COSTINO v. ANDERSON et al, No. 1:2014cv06940 - Document 39 (D.N.J. 2016)

Court Description: OPINION. Signed by Judge Joseph H. Rodriguez on 12/20/2016. (TH, )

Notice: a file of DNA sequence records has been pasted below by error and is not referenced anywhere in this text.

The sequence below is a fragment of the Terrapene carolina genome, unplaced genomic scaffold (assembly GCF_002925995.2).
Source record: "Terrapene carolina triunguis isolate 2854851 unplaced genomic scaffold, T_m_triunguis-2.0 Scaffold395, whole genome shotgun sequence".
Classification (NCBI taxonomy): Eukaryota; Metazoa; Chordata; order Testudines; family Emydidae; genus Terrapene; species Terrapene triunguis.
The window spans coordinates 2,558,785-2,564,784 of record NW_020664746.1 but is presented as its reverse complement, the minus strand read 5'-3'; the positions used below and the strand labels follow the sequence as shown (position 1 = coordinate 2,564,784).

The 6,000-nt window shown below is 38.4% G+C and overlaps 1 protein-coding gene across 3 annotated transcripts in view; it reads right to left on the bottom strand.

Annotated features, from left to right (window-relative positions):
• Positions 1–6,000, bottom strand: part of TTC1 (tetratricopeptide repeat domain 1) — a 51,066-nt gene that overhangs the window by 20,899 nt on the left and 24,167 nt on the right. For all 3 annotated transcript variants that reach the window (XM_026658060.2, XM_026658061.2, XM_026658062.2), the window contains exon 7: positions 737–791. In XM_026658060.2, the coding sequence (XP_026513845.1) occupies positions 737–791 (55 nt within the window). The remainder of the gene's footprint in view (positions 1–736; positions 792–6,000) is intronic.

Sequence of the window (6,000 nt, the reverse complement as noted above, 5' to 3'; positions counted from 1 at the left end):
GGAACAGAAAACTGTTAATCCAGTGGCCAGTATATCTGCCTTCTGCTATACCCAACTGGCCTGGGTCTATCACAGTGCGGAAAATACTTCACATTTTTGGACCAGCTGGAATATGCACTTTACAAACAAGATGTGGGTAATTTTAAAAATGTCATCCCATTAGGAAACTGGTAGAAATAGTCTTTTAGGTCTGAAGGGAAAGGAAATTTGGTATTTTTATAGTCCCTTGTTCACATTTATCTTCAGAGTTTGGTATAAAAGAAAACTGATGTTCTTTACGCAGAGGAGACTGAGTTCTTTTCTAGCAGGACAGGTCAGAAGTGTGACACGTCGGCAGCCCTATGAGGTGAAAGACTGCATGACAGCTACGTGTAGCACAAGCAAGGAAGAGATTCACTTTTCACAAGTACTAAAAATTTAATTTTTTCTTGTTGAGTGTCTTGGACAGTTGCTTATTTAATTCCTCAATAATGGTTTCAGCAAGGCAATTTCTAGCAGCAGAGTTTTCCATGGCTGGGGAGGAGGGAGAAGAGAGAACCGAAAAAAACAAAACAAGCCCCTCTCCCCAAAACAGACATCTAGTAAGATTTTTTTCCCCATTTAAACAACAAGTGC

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COSTINO v. ANDERSON et al Doc. 39 UNITED STATES DISTRICT COURT DISTRICT OF NEW J ERSEY J OHN G. COSTINO, : Hon. J oseph H. Rodriguez Plaintiff, : Civil Action No. 14-6940 v. : POLICE OFFICER TONYA ANDERSON, et al., Defendants. OPINION : : This m atter is before the Court on a m otion to dism iss the Am ended Com plaint filed by Defendants Robert Taylor, Meghan Hoerner, Matthew Weintraub, Tina Kell, George Hallett, and Lynn Fram e 1 pursuant to Fed. R. Civ. P. 12(b)(1) and 12(b)(6), which was joined by Defendants Little Egg Harbor Township and Tonya Anderson. The Court has reviewed the Defendant Robert L. Taylor, at all tim es relevant hereto, was the Cape May County Prosecutor. (Am . Compl., ¶9.) Defendant Meghan Hoerner, at all tim es relevant hereto, was a Cape May County Assistant Prosecutor. (Am . Com pl., ¶5.) Defendant Matthew D. Weintraub, at all tim es relevant hereto, was a Cape May County Assistant Prosecutor. (Am . Com pl., ¶6.) Defendant Tina Kell, at all tim es relevant hereto, was a Cape May County Assistant Prosecutor. (Am . Com pl., ¶7.) Defendant George Hallett, at all tim es relevant hereto, was a Detective in the Cape May County Prosecutor’s Office. (Am. Com pl., ¶3.) Defendant Lynn Fram e, at all tim es relevant hereto, was a Lieutenant Detective in the Cape May County Prosecutor’s Office. (Am. Com pl., ¶4.) The Amended Com plaint characterizes Anderson, Hallett, Fram e, and Abbattisciani as the Law Enforcement Defendants and Hoerner, Weintraub, Kell, and Taylor as Prosecutor Defendants. (Am. Com pl., ¶10 , 11.) 1 1 Dockets.Justia.com subm issions and decides the matter based on the briefs pursuant to Fed. R. Civ. P. 78(b). For the reasons stated here, the m otion will be granted in part and denied in part. Backgro u n d For m ore than 30 years, Plaintiff J ohn G. Costino was a practicing physician treating patients in his North Wildwood office. (Am . Com pl., ¶1 & 18.) In 20 0 7, when the events giving rise to this lawsuit began, Costino m aintained a successful North Wildwood m edical practice including general internal medicine, sports medicine, pain managem ent, acute care for injured patients, and workers com pensation related injuries. (Am . Com pl., ¶19.) At that tim e, Costino was the only pain m anagement physician in the Wildwoods; one of only two pain m anagem ent physicians in all of Cape May County. (Am. Com pl., ¶20 .) Costino’s m ultiple board certifications included being a Fellow of the Am erican Academy of Pain Managem ent. (Am . Com pl., ¶21.) Costino was certified through the Drug Enforcement Adm inistration to treat patients with opioid (heroin) addiction, and he was perm itted to prescribe Suboxone to treat patients with opioid addiction. (Am . Com pl., ¶22.) By virtue of Costino’s training, skill and reputation, he often received referrals from other physicians to provide treatm ent for pain m anagem ent to patients. (Am. Com pl., ¶23.) 2 Costino’s m edical practice apparently cam e under the scrutiny of the Cape May County Prosecutor’s office in 20 0 5, as a result of a statistical report identifying Costino as prescribing excessive am ounts of addictive pain m edications. (Am . Com pl., ¶24.) The fact that Costino was prescribing a significant am ount of addictive pain m edications is explained by Plaintiff as: (a.) A substantial portion of his practice was dedicated to pain m anagement patients and to the treatm ent of patients addicted to opioids; and (b.) On three occasions in 20 0 4 and 20 0 5, prescription pads were stolen from Costino’s office and used illegally to obtain addictive pain m edications. On each such occasion, Costino reported these thefts and the perpetrators were prosecuted by the authorities. (Am. Compl., ¶25.) Thus, Plaintiff contends the Cape May County Prosecutor’s office had actual knowledge of the reason why an excessive am ount of addictive pain m edication prescriptions m ay have appeared to have been prescribed by Costino. (Am. Compl., ¶26.) Nevertheless, in Decem ber 20 0 5, the Cape May County Prosecutor’s office sent an undercover detective to Costino’s office, posing as a heroin addict. (Am . Compl., ¶27.) The detective, Agent Landis, attem pted obtain a prescription for pain m edication. (Id.) Costino refused to prescribe the m edication because the patient presented as a heroin addict. (Id.) Instead, 3 Costino urged the patient to enter the Suboxone program for treatm ent of the heroin addiction. (Id.) After his undercover assignm ent concluded, Agent Landis wrote a report that was favorable to Costino, there being no evidence to support any allegation that Costino im properly prescribed m edication. (Id.) On April 12, 20 0 7, Defendant Little Egg Harbor Township Police Officer Tonya Anderson, wired with a recording device, sought treatm ent from Costino. (Am . Com pl., ¶2 & 29.) She posed as an exotic dancer who had been taking Percocet for pain without a valid prescription. (Id.) She asked to establish herself as a patient of Costino’s practice and to obtain a lawful prescription for Percocet. (Id.) Costino took a history and performed a physical exam ination on defendant Anderson. (Id.) Costino diagnosed Defendant Anderson with acute and chronic strain and sprain of the thoracolum bar spine, prim arily based upon her complaints relative to the physical dem ands of dancing on a stage for eight hours per night. (Id.) She signed Costino’s pain m anagem ent agreement and left the office with a valid prescription for 30 Percocet pills. (Id.) On August 3, 20 0 7, non-m oving Defendant DEA Special Agent Margarita Abbattiscianni, another undercover officer, also sought treatm ent from Costino posing as an exotic dancer. (Am. Com pl., ¶8 & 30 .) 4 Abbattiscianni complained of pain and difficulty with sleeping as a result of her job keeping her up som etimes until 6:0 0 am. (Id.) She also left the office with a valid prescription for 30 Percocet pills. (Id.) Defendants Anderson and Abbattiscianni treated with Costino on several occasions in 20 0 7, each time posing undercover as exotic dancers with pain sym ptoms appearing to justify the use of Percocet as treatment. (Am. Com pl., ¶31.) Defendants sought and obtained an Indictm ent against Costino, charging him with drug related offenses relating to the unlawful distribution of controlled substances. (Am . Com pl., ¶33.) In procuring the indictm ent, and later a superseding indictm ent alleging unlawful distribution of drugs and health insurance fraud, Defendants allegedly concealed exculpatory evidence from the Grand J ury and from Costino, knowingly procured and relied upon false certifications and testim ony from the Law Enforcement Defendants, and procured the alteration of evidence. (Am . Com pl., ¶34.) Specifically, Plaintiff alleges that Anderson falsely certified that she was pain free at the tim e of her treatm ent with Costino, when in fact, she presented to Costino with objective indicia of pain, and was actually treating with a chiropractor for her pain symptom s in her cervical, thoracic and lum bar spine. (Am . Com pl. ¶35.) The Prosecutor Defendants allegedly 5 concealed the fact that Anderson was treating with the chiropractor for her pain sym ptoms and failed to disclose this fact to the Grand J ury and/ or Costino. (Am. Compl. ¶36.) Further, Abbattiscianni allegedly presented to Costino com plaining of pain, but falsely testified that she did not m ention her pain symptom s to Costino during her office visit. (Am . Com pl. ¶37.) Her com plaint of pain was secretly recorded and was noted on the original official transcript of the secret recording. (Am. Com pl. ¶37.) However, Defendant Hallett, with the knowledge of the Prosecutor Defendants but without the knowledge of Costino, allegedly instructed the official transcriber of the secret recording to change the official transcript to om it the fact that Abbattiscianni had m entioned her pain during her office visit with Costino. (Am . Com pl. ¶38.) The altered transcript allegedly was utilized by the Prosecutor Defendants in connection with the subsequent prosecution of Costino. (Am . Compl. ¶39.) The Prosecutor Defendants and Defendant Hallett allegedly falsely inform ed the Grand J ury that Costino did not m aintain a m edical record of his treatment with Defendant Abbattiscianni, and therefore, that his treatment of her was com pletely undocum ented. (Am . Com pl. ¶40 .) The Prosecutor Defendants and Defendant Hallett knew this contention to be false, however, because Costino’s attorney had previously notified the Prosecutor Defendants of the 6 whereabouts of the file, and also of the fact that the Law Enforcement Defendants’ clerical m istake in m isspelling the patient’s nam e “Artiz” instead of “Ortiz” had led to the initial failure to locate the file. (Am . Com pl. ¶41.) In September 20 0 7, approxim ately 25 law enforcement officers storm ed Costino’s office, placed him in handcuffs, and seized records from his m edical practice. (Am. Com pl., ¶43.) At that tim e, Costino was arrested and taken into police custody. (Id.) There he rem ained until he was able to post $ 10 0 ,0 0 0 bail. (Id.) Additionally, Defendants allegedly provided false and m isleading evidence to the State of New J ersey Board of Medical Exam iners resulting in Costino being falsely accused of professional m isconduct and in the revocation of his m edical license. (Am . Com pl., ¶44.) After m ore than five years, the crim inal charges were tried before the Honorable Raymond A. Batten in the Superior Court of Cape May County. (Am . Com pl., ¶46.) Costino testified on his own behalf. (Am . Com pl., ¶47.) After deliberating less than two hours, on Novem ber 8, 20 12, the jury returned a verdict in favor of Costino and he was acquitted of all crim inal charges. (Am . Compl., ¶48.) Costino has filed a civil rights com plaint in this Court. Beside the individual Defendants described above, Plaintiff has nam ed Cape May 7 County and Little Egg Harbor Township as Defendants. In Count I of the Am ended Complaint, Costino has asserted claim s against the individual Defendants for the violation of his 4th and 14th Am endm ent rights (1) to be free from m alicious prosecution without probable cause and (2) to due process. He alleges that the Defendants worked in concert to secure false charges against him resulting in his arrest, confinem ent, and prosecution. Count II alleges deliberately indifferent policies, procedures, customs, and/ or practices as well as deliberately indifferent training and supervision by the “Government Defendants,” Cape May County and Little Egg Harbor Township, (see Am. Com pl. ¶ 12-13), in violation of Plaintiff’s 4th and 14th Am endm ent rights. Count II is not at issue in this m otion. In Count III, Costino asserts a claim against all Defendants for m alicious prosecution in violation of the New J ersey Civil Rights Act, N.J . Stat. Ann. § 10 :6-1. Count IV alleges m alicious prosecution by all Defendants in violation of N.J . Stat. Ann. § 2A:47A-1 and dem ands punitive dam ages. Defendants have m oved for dism issal of Count IV for failure to com ply with the notice requirem ents of New J ersey’s Tort Claim s Act. Plaintiff has not opposed this aspect of the m otion, so Count IV will be dism issed. Accordingly, the rem ainder of the Opinion addresses the claim s presented by Counts I and III of the Amended Com plaint. 8 Ap p licable Stan d ard s A m otion to dism iss for lack of subject m atter jurisdiction under Fed. R. Civ. P. 12(b)(1) m ust be granted if the court lacks subject m atter jurisdiction to hear a claim . In re Schering Plough Corp. Intron/ Tem odar Consumer Class Action, 678 F.3d 235, 243 (3d Cir. 20 12). When a defendant files a motion under Rule 12(b)(1), the plaintiff bears the burden of establishing subject m atter jurisdiction for the sake of rem aining in federal court. Gould Elec., Inc. v. United States, 220 F.3d 169, 178 (3d Cir. 20 0 0 ). The Court applies this standard to the issue of im munity. See Young v. United States, 152 F. Supp. 3d 337, 344 (D.N.J . 20 15). A m otion to dism iss pursuant to Federal Rule of Civil Procedure 12(b)(1) m ay involve either a facial challenge to subject m atter jurisdiction or a factual challenge to the jurisdictional allegations. Gould Elec., 220 F.3d at 176. If the defendant’s attack is facial—i.e., “asserting that the com plaint, on its face, does not allege sufficient grounds to establish subject m atter jurisdiction”—a court m ust accept all allegations in the com plaint as true. Taliaferro v. Darby Twp. Zoning Bd., 458 F.3d 181, 188 (3d Cir. 20 0 6). Alternatively, a defendant m ay “challenge a federal court’s jurisdiction by factually attacking the plaintiff's jurisdictional allegations as set forth in the com plaint.” Mortensen v. First Fed. Sav. & Loan Ass’n, 549 F.2d 884, 891 9 (3d Cir. 1977). A factual challenge attacks the existence of a court’s subject m atter jurisdiction apart from any of the pleadings and, when considering such a challenge, a presum ption of truthfulness does not attach to a plaintiff's allegations.” Id.; see also Martinez v. U.S. Post Office, 875 F. Supp. 10 67, 10 70 (D.N.J . 1995). Alternatively, Federal Rule of Civil Procedure 12(b)(6) allows a party to m ove for dism issal of a claim based on “failure to state a claim upon which relief can be granted.” Fed. R. Civ. P. 12(b)(6). A com plaint should be dism issed pursuant to Rule 12(b)(6) if the alleged facts, taken as true, fail to state a claim . Fed. R. Civ. P. 12(b)(6). When deciding a m otion to dism iss pursuant to Rule 12(b)(6), ordinarily only the allegations in the com plaint, m atters of public record, orders, and exhibits attached to the com plaint, are taken into consideration. 2 See Chester County Interm ediate Unit v. Pa. Blue Shield, 896 F.2d 80 8, 812 (3d Cir. 1990 ). It is not necessary for the plaintiff to plead evidence. Bogosian v. Gulf Oil Corp., 561 F.2d 434, 446 (3d Cir. 1977). The question before the Court is not whether Although a district court m ay not consider m atters extraneous to the pleadings, a document integral to or explicitly relied upon in the com plaint m ay be considered without converting the m otion to dism iss into one for sum m ary judgment.” U.S. Express Lines, Ltd. v. Higgins, 281 F.3d 383, 388 (3d Cir. 20 0 2) (internal quotation m arks and citations om itted) (em phasis deleted). 2“ 10 the plaintiff will ultim ately prevail. Watson v. Abington Twp., 478 F.3d 144, 150 (20 0 7). Instead, the Court simply asks whether the plaintiff has articulated “enough facts to state a claim to relief that is plausible on its face.” Bell Atl. Corp. v. Twombly, 550 U.S. 544, 570 (20 0 7). “A claim has facial plausibility 3 when the plaintiff pleads factual content that allows the court to draw the reasonable inference that the defendant is liable for the m isconduct alleged.” Ashcroft v. Iqbal, 556 U.S. 662, 678 (20 0 9) (citing Twom bly, 550 U.S. at 556). “Where there are wellpleaded factual allegations, a court should assum e their veracity and then determ ine whether they plausibly give rise to an entitlem ent to relief.” Iqbal, 556 U.S. at 679. The Court need not accept “‘unsupported conclusions and unwarranted inferences,’” Baraka v. McGreevey, 481 F.3d 187, 195 (3d Cir. 20 0 7) (citation om itted), however, and “[l]egal conclusions m ade in the guise of factual allegations . . . are given no presum ption of truthfulness.” Wyeth v. Ranbaxy Labs., Ltd., 448 F. Supp. 2d 60 7, 60 9 (D.N.J . 20 0 6) (citing Papasan v. Allain, 478 U.S. 265, 286 (1986)); see also Kanter v. This plausibility standard requires m ore than a m ere possibility that unlawful conduct has occurred. “When a com plaint pleads facts that are ‘m erely consistent with’ a defendant’s liability, it ‘stops short of the line between possibility and plausibility of ‘entitlem ent to relief.’’” Id. 3 11 Barella, 489 F.3d 170 , 177 (3d Cir. 20 0 7) (quoting Evancho v. Fisher, 423 F.3d 347, 351 (3d Cir. 20 0 5) (“[A] court need not credit either ‘bald assertions’ or ‘legal conclusions’ in a com plaint when deciding a m otion to dism iss.”)). Accord Iqbal, 556 U.S. at 678-80 (finding that pleadings that are no m ore than conclusions are not entitled to the assum ption of truth). Further, although “detailed factual allegations” are not necessary, “a plaintiff’s obligation to provide the ‘grounds’ of his ‘entitlem ent to relief’ requires m ore than labels and conclusions, and a form ulaic recitation of a cause of action’s elem ents will not do.” Twom bly, 550 U.S. at 555 (internal citations om itted). See also Iqbal, 556 U.S. at 678 (“Threadbare recitals of the elements of a cause of action, supported by m ere conclusory statements, do not suffice.”). Thus, a m otion to dism iss should be granted unless the plaintiff’s factual allegations are “enough to raise a right to relief above the speculative level on the assum ption that all of the com plaint’s allegations are true (even if doubtful in fact).” Twom bly, 550 U.S. at 556. “[W]here the well-pleaded facts do not perm it the court to infer m ore than the m ere possibility of m isconduct, the com plaint has alleged-but it has not ‘shown’‘that the pleader is entitled to relief.’” Iqbal, 556 U.S. at 679. 12 D is cu s s io n 4 2 U .S.C. § 19 8 3 Plaintiff’s Constitutional claim s are governed by Title 42 U.S.C. § 1983, which provides a civil remedy against any person who, under color of state law, deprives another of rights protected by the United States Constitution. See Collins v. City of Harker Heights, 50 3 U.S. 115, 120 (1992). Any analysis of 42 U.S.C. § 1983 should begin with the language of the statute: Every person who, under color of any statute, ordinance, regulation, custom , or usage, of any State or Territory or the District of Colum bia, subjects, or causes to be subjected, any citizen of the United States or other person within the jurisdiction thereof to the deprivation of any rights, privileges, or im m unities secured by the Constitution and laws, shall be liable to the party injured in an action at law, suit in equity, or other proper proceeding for redress. See 42 U.S.C. § 1983. As the above language makes clear, Section 1983 is a remedial statute designed to redress deprivations of rights secured by the Constitution and its subordinate federal laws. See Baker v. McCollan, 443 U.S. 137, 145 n.3 (1979). By its own words, therefore, Section 1983 “does not . . . create substantive rights.” Kaucher v. County of Bucks, 455 F.3d 418, 423 (3d Cir. 20 0 6) (citing Baker, 443 U.S. at 145, n.3). 13 To state a cognizable claim under Section 1983, a plaintiff m ust allege a “deprivation of a constitutional right and that the constitutional deprivation was caused by a person acting under the color of state law.” Phillips v. County of Allegheny, 515 F.3d 224, 235 (3d Cir. 20 0 8) (citing Kneipp v. Tedder, 95 F.3d 1199, 120 4 (3d Cir. 1996)). Thus, a plaintiff m ust dem onstrate two essential elem ents to m aintain a claim under § 1983: (1) that the plaintiff was deprived of a “right or privileges secured by the Constitution or the laws of the United States” and (2) that plaintiff was deprived of his rights by a person acting under the color of state law. William s v. Borough of West Chester, Pa., 891 F.2d 458, 464 (3d Cir. 1989). A sim ilar analysis m ay be m ade regarding any claim under the New J ersey Civil Rights Act, as the two generally are interpreted in parallel. See Ingram v. Twp. Of Deptford, 911 F. Supp. 2d 289, 298 (D.N.J . 20 12); Trafton v. City of Woodbury, 799 F. Supp. 2d 417, 443 (D.N.J . 20 11). Therefore, the Court will not undertake a separate analysis of Plaintiff’s claim under the New J ersey Civil Rights Act presented by Count III. Ele ve n th Am e n d m e n t So ve re ign Im m u n ity Defendants initially m ove for dism issal under Federal Rule of Civil Procedure 12(b)(1), arguing that this Court lacks subject matter jurisdiction because the Defendants enjoy sovereign im m unity under the Eleventh 14 Am endm ent. The Eleventh Am endment incorporates a general principle of sovereign im m unity that bars citizens from bringing suits for dam ages against any State in federal court. Pennhurst State Sch. & Hosp. v. Halderm an, 465 U.S. 89, 10 0 -0 1 (1984). Sovereign im m unity extends to State agencies and State officers, “as long as the state is the real party in interest.” Fitchik v. N.J . Transit Rail Operations, 873 F.2d 655, 659 (3d Cir. 1989). It does not extend to counties and m unicipalities. Mt. Healthy City Bd. of Educ. v. Doyle, 429 U.S. 274, 280 (1977); Bolden v. Southeastern Pa. Transp. Auth., 953 F.2d 80 7, 813-14 (3d Cir. 1991) (“[A]lthough political subdivisions of a state, such as counties and m unicipalities, fall within the term ‘State’ as used in the Fourteenth Am endm ent, political subdivisions are not ‘State[s]’ under the Eleventh Am endment.”). 4 Am e n ability to Su it as “Pe rs o n s ” u n d e r § 19 8 3 an d th e N JCRA The United States Supreme Court has held that “neither a State nor its officials acting under their official capacities are ‘persons’ am enable to suit under § 1983.” Will v. Michigan Dep’t of State Police, 491 U.S. 58, 71 4 Additionally, application of the Eleventh Am endm ent involves factual issues that cannot be resolved from the face of the Complaint. Mortensen, 549 F.2d at 891. Such issues include (1) whether paym ent of any judgment against the defendants would com e from the State treasury, (2) the status of the prosecutor’s office under State law, and (3) the county prosecutor’s degree of autonom y. See Fitchik, 873 F.2d at 659. 15 (1989). As such, an em ployee of the State nam ed as a defendant in a civil rights action m ay be held liable only if that person has personal involvem ent in the alleged wrongs and is sued in their personal capacity. See Hafer v. Melo, 50 2 U.S. 21, 31 (1991) (“state officials, sued in their individual capacities, are ‘persons’ within the m eaning of § 1983”). “Local governm ent bodies and their officials, by contrast, are regarded as ‘persons’ am enable to suit under § 1983.” Estate of Lagano v. Bergen Cty. Prosecutor’s Office, 769 F.3d 850 , 854 (3d Cir. 20 14) (citing Monell v. Department of Social Servs., 436 U.S. 658, 690 (1978)). “When county prosecutors engage in classic law enforcement and investigative functions, they act as officers of the State.” Colem an v. Kaye, 87 F.3d 1491, 150 5 (3d Cir. 1996). “When county prosecutors perform adm inistrative functions ‘unrelated to the duties involved in crim inal prosecution,’ however, they act as county officials.” Lagano, 769 F.3d at 855 (quoting Colem an, 87 F.3d at 150 5-0 6). Moving Defendants have argued that they are not “persons” amenable to suit under § 1983 because the county prosecutors engaged in classic law enforcem ent functions are arms of the State. Plaintiff acknowledges this, and states that his claim s against the moving Defendants have been brought only in their individual capacities. See Am. Com pl. ¶ 53. As such, 16 Counts I and III will be analyzed only insofar as they are asserted against m oving Defendants in their individual capacities. Im m u n itie s Individuals named as defendants in their personal capacities are am enable to suit under § 1983 as “persons.” Lagano, 769 F.3d at 856. “Officials sued in their personal capacities . . . may assert personal im m unity defenses.” Hafer, 50 2 U.S. at 25. Defendants Robert Taylor, Meghan Hoerner, Matthew Weintraub, and Tina Kell in their individual capacities argue that they enjoy absolute prosecutorial im m unity. Where a prosecutor acts within the scope of his or her duties “in initiating a prosecution and in presenting the State’s case, the prosecutor is im m une from a civil suit for dam ages under § 1983.” Imbler v. Pachtm an, 424 U.S. 40 9, 430 (1976) (affirm ing dism issal of plaintiff’s § 1983 suit against district attorney grounded in part upon the district attorney’s alleged knowing use of perjured testim ony). This im m unity is lim ited to activities that are “intim ately associated with the judicial phase of the crim inal process.” Id. (utilizing a “functional approach” to include the alleged knowing use of false testim ony at trial and the alleged deliberate suppression of exculpatory evidence). See also Yarris v. Delaware County, 465 F.3d 129, 137 (3d Cir. 20 0 7) (claim s based on failure to turn over 17 exculpatory evidence are shielded by absolute im m unity); Rose v. Bartle, 871 F.2d 331, 344 (3d Cir. 1989) (solicitation of testim ony, even where false, for use in grand jury proceedings is im m unized as encom passed within the preparation necessary to present a case). “By contrast, a prosecutor acting in an investigative or adm inistrative capacity is protected only by qualified imm unity.” Kulwicki v. Dawson, 969 F.2d 1454, 1463 (3d Cir. 1992). “In addition, there may be instances where a prosecutor’s behavior falls com pletely outside the prosecutorial role. In that case, no absolute im m unity is available.” Id. (citing Rose, 871 F.2d at 346). “A prosecutor bears the heavy burden of establishing entitlem ent to absolute im m unity.” Odd v. Malone, 538 F.3d 20 2, 20 7 (3d Cir. 20 0 8) (citations and quotation om itted). Plaintiff has alleged that the individual “Defendants concealed exculpatory evidence from the Grand J ury and from Costino, knowingly procured and relied upon false certifications and testim ony from the Law Enforcement Defendants, and procured the alteration of evidence.” (Am . Com pl. ¶ 34.) 5 Notably, Plaintiff’s claim is not based upon the m oving These Defendants also allegedly “provided false and m isleading evidence to the State of New J ersey Board of Medical Exam iners, resulting in Costino being falsely accused of professional m isconduct and in the revocation of his m edical license.” (Am . Com pl. ¶ 35.) While this conduct is outside the realm of the judicial phase of the crim inal proceeding, the result before the 5 18 Defendants’ decision to initiate prosecution. Even if the prosecutors lacked a good faith belief that any wrongdoing had occurred, that decision would be absolutely im m une from suit. See Kulwicki, 969 F.2d at 1463-64. Sim ilarly, however, all of the acts com plained of are shielded by prosecutorial im m unity. Further, the Am ended Com plaint details no facts specific to Taylor, Hoerner, Weintraub, or Kell. The m otion to dism iss as to these Defendants is granted. Next, Defendants George Hallett and Lynn Frame in their individual capacities argue that they enjoy qualified im m unity. The doctrine of qualified im m unity provides that “governm ent officials perform ing discretionary functions . . . are shielded from liability for civil dam ages insofar as their conduct does not violate clearly established statutory or constitutional rights of which a reasonable person should have known.” Harlow v. Fitzgerald, 457 U.S. 80 0 , 818 (1982). Thus, government officials are im m une from suit in their individual capacities unless, “taken in the light m ost favorable to the party asserting the injury, . . . the facts alleged show the officer’s conduct violated a constitutional right” and “the right was clearly established” at the tim e of the objectionable conduct. Saucier v. Board was not favorable to Costino, so this allegation does not support a m alicious prosecution claim . 19 Katz, 533 U.S. 194, 20 1 (20 0 1). Courts m ay exercise discretion in deciding which of the two prongs of the qualified im m unity analysis should be addressed first in light of the circum stances in the particular case at hand. Pearson v. Callahan, 555 U.S. 223, 236 (20 0 9). This doctrine “balances two im portant interests—the need to hold public officials accountable when they exercise power irresponsibly and the need to shield officials from harassm ent, distraction, and liability when they perform their duties reasonably” and it “applies regardless of whether the government official’s error is a m istake of law, a m istake of fact, or a m istake based on mixed questions of law and fact. Id. (internal quotation om itted). Properly applied, qualified im m unity “protects ‘all but the plainly incom petent or those who knowingly violate the law.’” Ashcroft v. al-Kidd, 131 S. Ct. 20 74, 20 85 (20 11) (quoting Malley v. Briggs, 475 U.S. 335, 341 (1986)). For a right to be clearly established, “[t]he contours of the right m ust be sufficiently clear that a reasonable official would understand that what he is doing violates that right.” Saucier v. Katz, 533 U.S. 194, 20 2 (20 0 1) (quoting Anderson v. Creighton, 483 U.S. 635, 640 (1987)). That is, “[t]he relevant, dispositive inquiry in determining whether a right is clearly established is whether it would be clear to a reasonable officer that his 20 conduct was unlawful in the situation he confronted.” Couden v. Duffy, 446 F.3d 483, 492 (20 0 6). “If the officer’s m istake as to what the law requires is reasonable,” the officer is entitled to qualified im m unity. Couden, 446 F.3d at 492 (internal citations om itted). Further, “[i]f officers of reasonable com petence could disagree on th[e] issue, im m unity should be recognized.” Malley v. Briggs, 475 U.S. 335, 341 (1986). See also Brosseau v. Haugen, 543 U.S. 194, 198 (20 0 4) (The general touchstone is whether the conduct of the official was reasonable at the time it occurred.); Kulwicki, 969 F.2d at 1463 (“Objective reasonableness is measured by the am ount of knowledge available to the officer at the tim e of the alleged violation.”). Finally, because qualified im m unity is an affirm ative defense, the burden of proving its applicability rests with the defendant. See Beers-Capital v. Whetzel, 256 F.3d 120 , 142, n.15 (3d Cir. 20 0 1). The Am ended Complaint alleges Defendants Anderson and Abbattiscianni concealed facts from the Grand J ury and Hallett actually altered evidence presented to the Grand J ury, thereby introducing fabricated evidence to engineer a false arrest and prosecute unfounded charges. If true, such would constitute a violation of clearly established law that would have been apparent to a reasonable officer. See, e.g., Orsatti v. New J ersey State Police, 71 F.3d 480 , 483 (3d Cir. 1995) (as of 1989, “the 21 right to be free from arrest except on probable cause was clearly established”). The m otion to dism iss on grounds of qualified im m unity as to these Defendants m ust therefore be denied at this stage of the litigation. Plaintiff has m ade no factual allegations as to Defendant Fram e that warrant her rem aining in the case. Malicio u s Pro s e cu tio n Claim Its e lf As to the rem aining Defendants, the Court finds that the essential elements of m alicious prosecution have been sufficiently alleged. To establish m alicious prosecution under § 1983, a plaintiff m ust establish that: (1) the defendant initiated a crim inal proceeding; (2) the plaintiff suffered a deprivation of liberty consistent with the concept of seizure as a consequence of a legal proceeding; (3) the crim inal prosecution resulted in plaintiff's favor; (4) the proceeding was initiated without probable cause; and (5) the defendant acted m aliciously or for a purpose other than bringing the plaintiff to justice. Halsey v. Pfeiffer, 750 F.3d 273, 296-97 (3d Cir. 20 14); DiBella v. Borough of Beachwood, 40 7 F.3d 599, 60 1 (3d Cir. 20 0 5); Santiago v. City of Vineland, 10 7 F. Supp. 2d 512, 566 (D.N.J . 20 0 0 ). Probable cause m ay be subverted where an officer “knowingly and deliberately, or with a reckless disregard for the truth, m ade false 22 statements or om issions that create a falsehood” and “[s]uch statements or om issions are m aterial, or necessary, to the finding of probable cause.” Wilson v. Russo, 212 F.3d 781, 786-87 (3d Cir. 20 0 0 ). In seeking a charge or arrest warrant, officers may not rely on facts of which they had a “high degree of awareness of [their] probable falsity”—meaning that, “when viewing all the evidence, [they] m ust have entertained serious doubts as to the truth of his statem ents or had obvious reasons to doubt the accuracy of the inform ation ... reported.” Id. See also Halsey, 750 F.3d at 289 (“When falsified evidence is used as a basis to initiate the prosecution of a defendant, or is used to convict him , the defendant has been injured regardless of whether the totality of the evidence, excluding the fabricated evidence, would have given the state actor a probable cause defense in a m alicious prosecution action that a defendant later brought against him .”). In this case, probable cause found by the grand jury “m ay be rebutted by evidence that the presentm ent was procured by fraud, perjury or other corrupt m eans.” Rose, 871 F.2d at 353. It is, therefore, “a sufficiently factladen issue as to typically be a question for the jury.” Stolinski v. Pennypacker, 772 F. Supp. 2d 626, 638 (D.N.J . 20 11). 23 Co n clu s io n For these reasons, the m otion to dism iss is granted as to Defendants Robert Taylor, Meghan Hoerner, Matthew Weintraub, Tina Kell, and Lynn Fram e. The m otion is denied as to Defendants George Hallett, Little Egg Harbor Township, and Tonya Anderson. Defendants Cape May County and Margarita Abbattiscianni have not m oved for dism issal and rem ain in the case. An Order will accom pany this Opinion. Dated: Decem ber 20 , 20 16 / s/ J oseph H. Rodriguez J OSEPH H. RODRIGUEZ U.S.D.J . 24